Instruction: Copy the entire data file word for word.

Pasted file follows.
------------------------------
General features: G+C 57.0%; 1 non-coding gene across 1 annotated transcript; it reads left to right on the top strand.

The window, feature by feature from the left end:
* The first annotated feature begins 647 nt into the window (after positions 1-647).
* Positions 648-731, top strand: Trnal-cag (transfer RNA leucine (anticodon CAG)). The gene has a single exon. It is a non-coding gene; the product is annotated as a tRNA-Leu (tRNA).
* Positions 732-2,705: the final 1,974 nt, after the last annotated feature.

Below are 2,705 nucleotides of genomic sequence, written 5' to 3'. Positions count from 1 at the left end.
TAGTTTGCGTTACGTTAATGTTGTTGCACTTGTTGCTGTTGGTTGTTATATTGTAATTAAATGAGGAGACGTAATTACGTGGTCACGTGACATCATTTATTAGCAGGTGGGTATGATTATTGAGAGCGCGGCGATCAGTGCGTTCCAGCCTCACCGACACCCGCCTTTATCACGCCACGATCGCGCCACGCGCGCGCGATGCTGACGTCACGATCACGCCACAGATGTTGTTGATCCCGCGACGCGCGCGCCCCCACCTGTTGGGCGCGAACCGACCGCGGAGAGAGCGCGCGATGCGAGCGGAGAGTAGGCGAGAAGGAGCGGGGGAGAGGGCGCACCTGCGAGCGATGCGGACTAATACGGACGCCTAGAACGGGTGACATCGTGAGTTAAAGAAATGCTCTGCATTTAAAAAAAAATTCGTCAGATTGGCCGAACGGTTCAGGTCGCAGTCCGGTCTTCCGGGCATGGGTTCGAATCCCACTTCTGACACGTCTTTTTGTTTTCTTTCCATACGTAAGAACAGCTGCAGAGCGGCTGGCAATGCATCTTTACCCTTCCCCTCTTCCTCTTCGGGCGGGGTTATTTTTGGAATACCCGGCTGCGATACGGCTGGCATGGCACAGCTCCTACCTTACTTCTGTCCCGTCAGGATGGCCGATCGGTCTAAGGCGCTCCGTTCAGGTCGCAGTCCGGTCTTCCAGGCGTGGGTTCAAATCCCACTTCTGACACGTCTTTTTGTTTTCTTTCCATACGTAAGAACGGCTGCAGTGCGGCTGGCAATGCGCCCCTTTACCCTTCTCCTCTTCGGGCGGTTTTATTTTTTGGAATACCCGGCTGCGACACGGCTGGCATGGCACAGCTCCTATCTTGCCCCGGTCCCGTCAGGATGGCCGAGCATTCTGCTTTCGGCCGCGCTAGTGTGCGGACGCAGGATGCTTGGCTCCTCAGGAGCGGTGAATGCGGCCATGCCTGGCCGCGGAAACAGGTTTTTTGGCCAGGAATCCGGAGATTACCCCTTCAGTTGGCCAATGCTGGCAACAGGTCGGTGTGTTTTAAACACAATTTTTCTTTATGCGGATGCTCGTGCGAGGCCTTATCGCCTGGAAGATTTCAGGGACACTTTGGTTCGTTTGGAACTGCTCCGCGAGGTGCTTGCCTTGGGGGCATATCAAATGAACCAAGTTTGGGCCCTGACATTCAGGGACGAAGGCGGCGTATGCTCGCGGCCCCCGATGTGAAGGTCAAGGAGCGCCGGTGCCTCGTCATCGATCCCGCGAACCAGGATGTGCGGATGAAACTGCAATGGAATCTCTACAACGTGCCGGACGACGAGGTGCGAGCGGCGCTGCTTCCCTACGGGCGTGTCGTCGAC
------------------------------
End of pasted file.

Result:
General features: G+C 57.0%; 1 non-coding gene across 1 annotated transcript; it reads left to right on the top strand.

The window, feature by feature from the left end:
* The first annotated feature begins 647 nt into the window (after positions 1-647).
* Positions 648-731, top strand: Trnal-cag (transfer RNA leucine (anticodon CAG)). The gene has a single exon. It is a non-coding gene; the product is annotated as a tRNA-Leu (tRNA).
* Positions 732-2,705: the final 1,974 nt, after the last annotated feature.

Below are 2,705 nucleotides of genomic sequence, written 5' to 3'. Positions count from 1 at the left end.
TAGTTTGCGTTACGTTAATGTTGTTGCACTTGTTGCTGTTGGTTGTTATATTGTAATTAAATGAGGAGACGTAATTACGTGGTCACGTGACATCATTTATTAGCAGGTGGGTATGATTATTGAGAGCGCGGCGATCAGTGCGTTCCAGCCTCACCGACACCCGCCTTTATCACGCCACGATCGCGCCACGCGCGCGCGATGCTGACGTCACGATCACGCCACAGATGTTGTTGATCCCGCGACGCGCGCGCCCCCACCTGTTGGGCGCGAACCGACCGCGGAGAGAGCGCGCGATGCGAGCGGAGAGTAGGCGAGAAGGAGCGGGGGAGAGGGCGCACCTGCGAGCGATGCGGACTAATACGGACGCCTAGAACGGGTGACATCGTGAGTTAAAGAAATGCTCTGCATTTAAAAAAAAATTCGTCAGATTGGCCGAACGGTTCAGGTCGCAGTCCGGTCTTCCGGGCATGGGTTCGAATCCCACTTCTGACACGTCTTTTTGTTTTCTTTCCATACGTAAGAACAGCTGCAGAGCGGCTGGCAATGCATCTTTACCCTTCCCCTCTTCCTCTTCGGGCGGGGTTATTTTTGGAATACCCGGCTGCGATACGGCTGGCATGGCACAGCTCCTACCTTACTTCTGTCCCGTCAGGATGGCCGATCGGTCTAAGGCGCTCCGTTCAGGTCGCAGTCCGGTCTTCCAGGCGTGGGTTCAAATCCCACTTCTGACACGTCTTTTTGTTTTCTTTCCATACGTAAGAACGGCTGCAGTGCGGCTGGCAATGCGCCCCTTTACCCTTCTCCTCTTCGGGCGGTTTTATTTTTTGGAATACCCGGCTGCGACACGGCTGGCATGGCACAGCTCCTATCTTGCCCCGGTCCCGTCAGGATGGCCGAGCATTCTGCTTTCGGCCGCGCTAGTGTGCGGACGCAGGATGCTTGGCTCCTCAGGAGCGGTGAATGCGGCCATGCCTGGCCGCGGAAACAGGTTTTTTGGCCAGGAATCCGGAGATTACCCCTTCAGTTGGCCAATGCTGGCAACAGGTCGGTGTGTTTTAAACACAATTTTTCTTTATGCGGATGCTCGTGCGAGGCCTTATCGCCTGGAAGATTTCAGGGACACTTTGGTTCGTTTGGAACTGCTCCGCGAGGTGCTTGCCTTGGGGGCATATCAAATGAACCAAGTTTGGGCCCTGACATTCAGGGACGAAGGCGGCGTATGCTCGCGGCCCCCGATGTGAAGGTCAAGGAGCGCCGGTGCCTCGTCATCGATCCCGCGAACCAGGATGTGCGGATGAAACTGCAATGGAATCTCTACAACGTGCCGGACGACGAGGTGCGAGCGGCGCTGCTTCCCTACGGGCGTGTCGTCGAC